What is a 'Term Bond'

A term bond refers to bonds from the same issue that share the same maturity dates. In effect, term bonds mature on a specific date in the future and the bond face value must be repaid to the bondholder on that date. The term of the bond is amount of time between bond issuance and bond maturity.

BREAKING DOWN 'Term Bond'

Term bonds are also called "bullet-maturity bonds" or simply "bullet bonds," likely because they are "shot" simultaneously. Bullet bonds pay a relatively low interest. Investors can choose whether to buy shorter or longer-term bullet bonds, with some maturing, for example, two years from the purchase date, while longer-term bonds mature in eight or 10 years from purchase. Portfolios that contain term, or bullet, bonds are called "bullet portfolios."

Callable Term Bonds

Term bonds that have a call feature can be redeemed at an earlier stipulated date prior to the maturity date. A call feature, or call provision, is an agreement that bond issuers make with investors. This agreement is written in a document referred to as an indenture, which explains how and when the bond can be called, including the multiple call dates throughout the bond's life. Thus, the issuer of a callable bond can redeem the bond at a predetermined price, at specific times before the bond matures. The time from issuance to call date(s) represents the bond's active term. Some corporate and municipal bonds are examples of term bonds that have 10-year call features.

Term Bonds vs. Serial Bonds

A term bond is the opposite of a serial bond, which has various maturity schedules at regular intervals until the issue is retired. A term bond refers to issuance of bonds that are repaid at the same time. Term bonds can be short-term or longer-term, with some having longer maturity than others. Furthermore, they are exempt from tax and are relatively risk-free with a low interest return.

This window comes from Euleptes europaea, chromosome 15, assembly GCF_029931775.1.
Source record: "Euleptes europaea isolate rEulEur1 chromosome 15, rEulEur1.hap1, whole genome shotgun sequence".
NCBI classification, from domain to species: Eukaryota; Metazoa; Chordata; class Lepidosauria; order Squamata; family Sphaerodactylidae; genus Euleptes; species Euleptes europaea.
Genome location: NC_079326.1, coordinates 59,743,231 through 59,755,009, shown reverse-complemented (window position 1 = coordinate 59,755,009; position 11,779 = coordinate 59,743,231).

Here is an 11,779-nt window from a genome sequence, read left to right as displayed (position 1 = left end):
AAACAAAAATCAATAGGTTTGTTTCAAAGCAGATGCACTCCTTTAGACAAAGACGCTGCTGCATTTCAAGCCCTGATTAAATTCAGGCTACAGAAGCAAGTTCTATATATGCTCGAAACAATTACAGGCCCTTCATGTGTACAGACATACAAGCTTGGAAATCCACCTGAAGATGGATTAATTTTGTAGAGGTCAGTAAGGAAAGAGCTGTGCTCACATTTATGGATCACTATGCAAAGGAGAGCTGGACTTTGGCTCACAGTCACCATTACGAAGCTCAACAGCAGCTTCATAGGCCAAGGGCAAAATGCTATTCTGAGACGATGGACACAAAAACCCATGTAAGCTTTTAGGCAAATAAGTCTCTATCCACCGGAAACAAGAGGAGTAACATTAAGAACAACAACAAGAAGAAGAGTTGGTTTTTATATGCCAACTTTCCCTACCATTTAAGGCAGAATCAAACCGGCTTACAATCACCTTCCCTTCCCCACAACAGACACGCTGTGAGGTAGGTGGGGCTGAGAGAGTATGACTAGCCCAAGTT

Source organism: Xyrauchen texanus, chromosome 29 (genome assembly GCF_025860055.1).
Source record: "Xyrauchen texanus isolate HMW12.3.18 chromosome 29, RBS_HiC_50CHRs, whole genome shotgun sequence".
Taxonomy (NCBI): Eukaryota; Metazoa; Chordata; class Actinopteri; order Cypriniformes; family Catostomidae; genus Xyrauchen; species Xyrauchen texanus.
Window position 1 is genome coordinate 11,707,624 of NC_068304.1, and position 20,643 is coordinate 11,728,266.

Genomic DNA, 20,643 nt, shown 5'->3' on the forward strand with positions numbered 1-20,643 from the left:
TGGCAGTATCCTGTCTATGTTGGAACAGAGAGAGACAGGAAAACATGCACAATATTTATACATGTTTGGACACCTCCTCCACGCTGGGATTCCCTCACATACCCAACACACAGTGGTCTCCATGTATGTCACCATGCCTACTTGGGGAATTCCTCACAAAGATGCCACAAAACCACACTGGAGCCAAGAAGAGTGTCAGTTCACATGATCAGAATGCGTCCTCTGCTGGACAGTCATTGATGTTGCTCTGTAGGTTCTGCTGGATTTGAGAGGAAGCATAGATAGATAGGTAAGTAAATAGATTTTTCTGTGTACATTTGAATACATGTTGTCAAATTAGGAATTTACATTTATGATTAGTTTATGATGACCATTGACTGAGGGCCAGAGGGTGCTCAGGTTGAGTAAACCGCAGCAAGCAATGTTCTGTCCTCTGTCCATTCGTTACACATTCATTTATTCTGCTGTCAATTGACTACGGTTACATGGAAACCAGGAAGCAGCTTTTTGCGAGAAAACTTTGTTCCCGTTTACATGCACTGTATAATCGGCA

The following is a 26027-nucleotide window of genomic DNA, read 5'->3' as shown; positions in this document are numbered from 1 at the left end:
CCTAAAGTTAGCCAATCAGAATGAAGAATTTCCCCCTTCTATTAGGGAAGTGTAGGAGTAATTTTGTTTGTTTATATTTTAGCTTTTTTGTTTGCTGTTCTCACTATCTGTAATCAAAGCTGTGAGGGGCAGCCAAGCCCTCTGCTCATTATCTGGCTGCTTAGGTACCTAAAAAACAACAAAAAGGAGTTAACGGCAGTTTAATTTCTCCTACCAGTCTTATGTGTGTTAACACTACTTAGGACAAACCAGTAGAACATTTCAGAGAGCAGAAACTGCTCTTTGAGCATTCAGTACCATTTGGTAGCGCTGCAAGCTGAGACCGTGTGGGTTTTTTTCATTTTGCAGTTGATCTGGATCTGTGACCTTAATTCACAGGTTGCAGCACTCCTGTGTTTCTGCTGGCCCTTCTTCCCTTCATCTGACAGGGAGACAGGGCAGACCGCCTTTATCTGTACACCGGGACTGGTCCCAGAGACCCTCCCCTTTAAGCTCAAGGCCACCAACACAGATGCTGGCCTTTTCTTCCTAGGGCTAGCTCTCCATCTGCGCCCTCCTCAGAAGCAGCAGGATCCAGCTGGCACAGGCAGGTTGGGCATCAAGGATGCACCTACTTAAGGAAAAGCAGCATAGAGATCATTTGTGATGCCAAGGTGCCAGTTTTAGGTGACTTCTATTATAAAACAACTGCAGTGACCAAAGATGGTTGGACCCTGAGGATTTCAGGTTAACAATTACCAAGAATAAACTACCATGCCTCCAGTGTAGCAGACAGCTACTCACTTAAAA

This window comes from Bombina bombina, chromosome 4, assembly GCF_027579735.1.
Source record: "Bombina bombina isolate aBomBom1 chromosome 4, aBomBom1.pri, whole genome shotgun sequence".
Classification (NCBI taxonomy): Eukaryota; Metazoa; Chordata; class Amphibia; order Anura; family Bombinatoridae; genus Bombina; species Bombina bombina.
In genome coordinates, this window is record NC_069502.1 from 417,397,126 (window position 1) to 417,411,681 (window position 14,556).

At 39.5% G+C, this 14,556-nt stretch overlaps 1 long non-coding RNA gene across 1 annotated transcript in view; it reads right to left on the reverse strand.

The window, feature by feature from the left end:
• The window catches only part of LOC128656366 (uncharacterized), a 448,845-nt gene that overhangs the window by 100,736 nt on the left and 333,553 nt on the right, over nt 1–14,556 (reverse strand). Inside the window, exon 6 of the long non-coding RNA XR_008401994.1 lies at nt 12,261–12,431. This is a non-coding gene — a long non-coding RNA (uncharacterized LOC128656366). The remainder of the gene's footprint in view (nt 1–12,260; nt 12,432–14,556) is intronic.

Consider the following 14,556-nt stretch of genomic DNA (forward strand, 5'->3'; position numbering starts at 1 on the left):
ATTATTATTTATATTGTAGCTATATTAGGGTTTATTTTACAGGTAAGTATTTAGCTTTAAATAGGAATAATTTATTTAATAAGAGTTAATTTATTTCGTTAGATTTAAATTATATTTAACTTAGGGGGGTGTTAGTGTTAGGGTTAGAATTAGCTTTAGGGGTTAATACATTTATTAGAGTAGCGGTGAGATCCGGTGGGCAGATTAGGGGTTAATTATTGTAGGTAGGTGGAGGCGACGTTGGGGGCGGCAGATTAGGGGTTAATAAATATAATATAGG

An example, let's assume a company issues a million dollars worth of bonds in Jan. 2016, all of which are set to mature on the same date two years hence. The investor can expect to receive repayment from these term bonds in Jan. 2018. Serial bonds, on the other hand, have different maturity dates and offer different interest rates. So, for instance, a company may issue a $1 million bond issue and allocate its repayment of $250,000 over five years. Corporations tend to issue term bonds in which all of these debts mature simultaneously. Municipalities, on the other hand, prefer to combine serial and term issuances so that some debts mature in one block, while payment of others are siphoned off.

Secured and Unsecured Term Bonds

Term bonds usually come with a sinking fund requirement, with the company setting aside an annual fund to repay the bond. Some companies also offer "secured term bonds" in which they promise to back their bond with company collateral or assets, in case they fail to repay the stated amount of the bond upon maturity. Other companies offer no such support. Their term bonds remain "unsecured," in which case investors must rely upon the company's credibility and history.

Registered and Non-Registered Bonds

With registered term bonds, the issuer records details of the sale so that if the account is lost, the issuer can track the owner. Non-registered bonds are untraceable in that the company does not register the person to whom it sells its bonds.

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